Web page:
Keeping SFX in Key


When designing sounds for our game, we might decide to use pitched musical sound effects such as pizzicato strings. This approach can add stylistic charm to our soundscape, which can help unify the score and sound design. However, depending on how we compose our music, it might be that we trigger sound effects which don’t fit in the key of the music. Thankfully, ADX2 can easily re-pitch audio, and by embedding markers in our score, we can even automatically inform ADX2 of the current key.

This project was created using CRIWARE SDK for Unity V3.00.04 and Unity V2018.4.19f1


Once we are finished composing our music, we can embed markers into our waveform data using our DAW. Using the Template provided (which can be found in View→Sequence Marker Auto Generation Setting…), we can create markers and name them, for example:


We can create as many of these as we have keys and key changes, setting the TAG accordingly. The NAME attribute won’t affect our callback system, but we can name it the same as our TAG to keep track of it in Atom Craft. We can also create loop markers around our music using LOOPSTART and LOOPEND, respectively.


Atom Craft

Before proceeding, we need to enable Auto Marker Generation. To do this navigate to View -> Sequence Marker Auto Generation Setting for Waveform Registration and tick the box at the top of the window.
By following the above, dropping our music Waveform Material onto our CueSheet should give us all we need for our music system. We just need to ensure that the relevant Waveform Material has Override Loop Information Flag set to True, and Loop Type set to One Shot (since looping will be controlled by the embedded Loop Markers instead).


Next up, we have the main feature of our system; the pitched sound effects. All we need is a Cue for each of our musical keys, and several instances of the same sound effect. We can then change the pitches of our sounds to cover whatever range or configuration we want. For testing, we have decided to use a Combo Cue which covers a whole octave. Starting with the root note, we can pitch our sounds down in cents to match the notes of the scale.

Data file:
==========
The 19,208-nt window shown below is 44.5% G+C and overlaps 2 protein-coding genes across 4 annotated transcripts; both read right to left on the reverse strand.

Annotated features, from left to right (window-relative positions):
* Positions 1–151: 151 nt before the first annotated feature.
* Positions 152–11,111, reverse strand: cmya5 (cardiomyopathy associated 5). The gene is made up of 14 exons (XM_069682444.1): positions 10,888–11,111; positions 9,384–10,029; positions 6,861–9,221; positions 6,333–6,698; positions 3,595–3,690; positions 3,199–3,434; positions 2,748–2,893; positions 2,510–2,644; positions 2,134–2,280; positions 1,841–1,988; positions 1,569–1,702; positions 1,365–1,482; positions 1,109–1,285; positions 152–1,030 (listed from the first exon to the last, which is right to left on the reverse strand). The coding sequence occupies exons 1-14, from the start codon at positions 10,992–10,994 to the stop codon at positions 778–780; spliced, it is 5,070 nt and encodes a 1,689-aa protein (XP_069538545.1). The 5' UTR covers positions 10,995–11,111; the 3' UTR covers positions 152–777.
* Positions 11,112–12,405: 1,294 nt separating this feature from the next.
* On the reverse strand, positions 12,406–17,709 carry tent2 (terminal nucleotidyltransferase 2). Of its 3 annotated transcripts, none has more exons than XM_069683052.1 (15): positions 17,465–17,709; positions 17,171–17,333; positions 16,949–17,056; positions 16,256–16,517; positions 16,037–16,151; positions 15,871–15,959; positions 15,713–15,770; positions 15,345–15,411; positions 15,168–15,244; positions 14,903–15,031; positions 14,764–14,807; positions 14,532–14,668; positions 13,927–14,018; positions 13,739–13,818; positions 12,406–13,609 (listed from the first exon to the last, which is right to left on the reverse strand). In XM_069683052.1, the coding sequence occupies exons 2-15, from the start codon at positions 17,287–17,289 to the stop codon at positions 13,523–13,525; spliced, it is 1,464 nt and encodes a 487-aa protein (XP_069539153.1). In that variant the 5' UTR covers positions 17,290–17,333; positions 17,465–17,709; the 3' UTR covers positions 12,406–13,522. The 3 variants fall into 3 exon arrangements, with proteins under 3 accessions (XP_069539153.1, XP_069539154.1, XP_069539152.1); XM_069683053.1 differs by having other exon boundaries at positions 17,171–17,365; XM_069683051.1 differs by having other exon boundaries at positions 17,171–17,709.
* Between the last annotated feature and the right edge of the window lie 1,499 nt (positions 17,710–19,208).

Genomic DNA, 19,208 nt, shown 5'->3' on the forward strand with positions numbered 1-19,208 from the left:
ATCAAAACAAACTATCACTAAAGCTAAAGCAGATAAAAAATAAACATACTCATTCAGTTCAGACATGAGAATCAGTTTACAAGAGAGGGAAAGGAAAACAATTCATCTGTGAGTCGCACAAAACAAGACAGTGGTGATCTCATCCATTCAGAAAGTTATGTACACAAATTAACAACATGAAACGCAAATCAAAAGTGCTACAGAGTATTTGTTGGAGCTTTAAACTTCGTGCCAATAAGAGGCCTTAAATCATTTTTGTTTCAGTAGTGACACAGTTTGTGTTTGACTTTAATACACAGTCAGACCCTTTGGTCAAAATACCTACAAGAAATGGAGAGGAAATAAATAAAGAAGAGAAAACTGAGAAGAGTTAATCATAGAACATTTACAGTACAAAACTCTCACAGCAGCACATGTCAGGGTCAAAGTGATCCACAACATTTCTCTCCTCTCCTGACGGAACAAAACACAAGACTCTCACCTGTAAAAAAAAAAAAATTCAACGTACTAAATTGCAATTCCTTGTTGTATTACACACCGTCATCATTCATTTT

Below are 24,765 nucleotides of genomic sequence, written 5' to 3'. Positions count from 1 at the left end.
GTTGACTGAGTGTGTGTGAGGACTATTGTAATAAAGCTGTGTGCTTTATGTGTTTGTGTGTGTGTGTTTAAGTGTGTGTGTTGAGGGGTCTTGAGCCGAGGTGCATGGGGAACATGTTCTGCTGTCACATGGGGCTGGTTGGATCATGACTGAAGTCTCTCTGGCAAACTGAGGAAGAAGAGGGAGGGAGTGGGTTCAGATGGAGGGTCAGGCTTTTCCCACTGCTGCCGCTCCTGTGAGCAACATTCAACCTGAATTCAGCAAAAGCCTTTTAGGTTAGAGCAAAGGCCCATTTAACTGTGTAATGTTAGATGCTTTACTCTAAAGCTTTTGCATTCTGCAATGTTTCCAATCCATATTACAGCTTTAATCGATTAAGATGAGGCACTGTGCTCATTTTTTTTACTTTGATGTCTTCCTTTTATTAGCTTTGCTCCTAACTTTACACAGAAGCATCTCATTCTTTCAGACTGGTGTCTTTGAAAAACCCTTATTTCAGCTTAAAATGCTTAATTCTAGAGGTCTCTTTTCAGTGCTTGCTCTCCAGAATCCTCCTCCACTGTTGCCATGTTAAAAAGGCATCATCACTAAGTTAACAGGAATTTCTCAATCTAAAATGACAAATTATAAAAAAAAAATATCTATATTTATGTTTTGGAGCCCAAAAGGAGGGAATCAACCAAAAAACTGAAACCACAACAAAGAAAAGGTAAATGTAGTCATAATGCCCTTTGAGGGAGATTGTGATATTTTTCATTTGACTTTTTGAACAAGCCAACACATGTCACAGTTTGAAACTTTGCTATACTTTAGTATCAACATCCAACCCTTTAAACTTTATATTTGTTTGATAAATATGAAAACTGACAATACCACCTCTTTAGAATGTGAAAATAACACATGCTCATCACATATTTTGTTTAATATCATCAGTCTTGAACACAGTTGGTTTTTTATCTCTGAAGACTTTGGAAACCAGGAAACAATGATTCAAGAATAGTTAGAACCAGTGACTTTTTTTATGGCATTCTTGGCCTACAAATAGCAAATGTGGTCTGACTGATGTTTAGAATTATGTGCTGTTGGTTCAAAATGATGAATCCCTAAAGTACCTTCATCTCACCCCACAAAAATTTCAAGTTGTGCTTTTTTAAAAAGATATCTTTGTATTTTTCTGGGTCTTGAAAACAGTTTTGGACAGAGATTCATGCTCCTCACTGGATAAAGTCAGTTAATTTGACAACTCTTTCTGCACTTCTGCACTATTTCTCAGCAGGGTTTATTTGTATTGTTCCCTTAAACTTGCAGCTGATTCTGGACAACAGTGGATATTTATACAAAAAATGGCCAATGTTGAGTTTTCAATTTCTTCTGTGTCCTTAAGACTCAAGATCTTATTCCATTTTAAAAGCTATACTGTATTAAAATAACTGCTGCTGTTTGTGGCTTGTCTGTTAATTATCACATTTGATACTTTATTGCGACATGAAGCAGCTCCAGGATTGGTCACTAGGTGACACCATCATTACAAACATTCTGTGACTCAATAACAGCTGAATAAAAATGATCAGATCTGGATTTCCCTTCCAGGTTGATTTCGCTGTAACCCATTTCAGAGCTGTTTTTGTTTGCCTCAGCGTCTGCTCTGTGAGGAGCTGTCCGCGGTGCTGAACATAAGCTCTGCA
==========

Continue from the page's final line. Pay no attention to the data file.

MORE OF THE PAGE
With our music and pitched sound effect Cues set up, we can build our project for Unity.


Once we have ADX2 set up and our project loaded into Unity, we can create a callback script to check what key we’re in and change the name of the Cue being referenced. As in a previous blog, we can load the following script into our project to make handling Callback information simpler, which can be implemented by adding the using directive at the top of our code:

For testing purposes, I have created a Cube object and attached a CriAtomSource component, as well as the following script:

using System.Collections;
using System.Collections.Generic;
using UnityEngine;
using CriWareExtensions;

public class CueKeySwitcher : MonoBehaviour {

    CriAtomSource source;

    void Start() {
        source = GetComponent();

        CriAtomExSequencerExtension.SetEventCallback((e) => {
            switch (e.eventTag) {
                case "Cmaj": ChangeKey ("Cmaj");
                case "Cmin": ChangeKey ("Cmin");
                    Debug.Log("Current Key is Unknown");

    private void OnMouseDown() {
        Debug.Log("Playing from Cue: " + source.cueName);

        // Changes cube colour randomly on click
        GetComponent().material.color = Random.ColorHSV();

    void ChangeKey(string currentKey) {
        source.cueName = currentKey;
        Debug.Log("Music is currently in Key: " + currentKey);

The ChangeKey method receives a string which is used to reference/select the correct Cue. Debugging here is helpful to ensure that the callback has been successfully read and updated.
The Start method is first setting source to the attached CriAtomSource component, and then calling CriAtomExSequencerExtension.SetEventCallback to check the Tag of our Callback marker when it is registered. Using a case statement, we can call our ChangeKey method and set the Cue to play notes from the correct respective Cue.
Finally, the OnMouseDown method is playing our sound back each time the cube is clicked, and it is changing the color of the cube for visual feedback (coupled with a debug statement to check that the correct Cue is playing).

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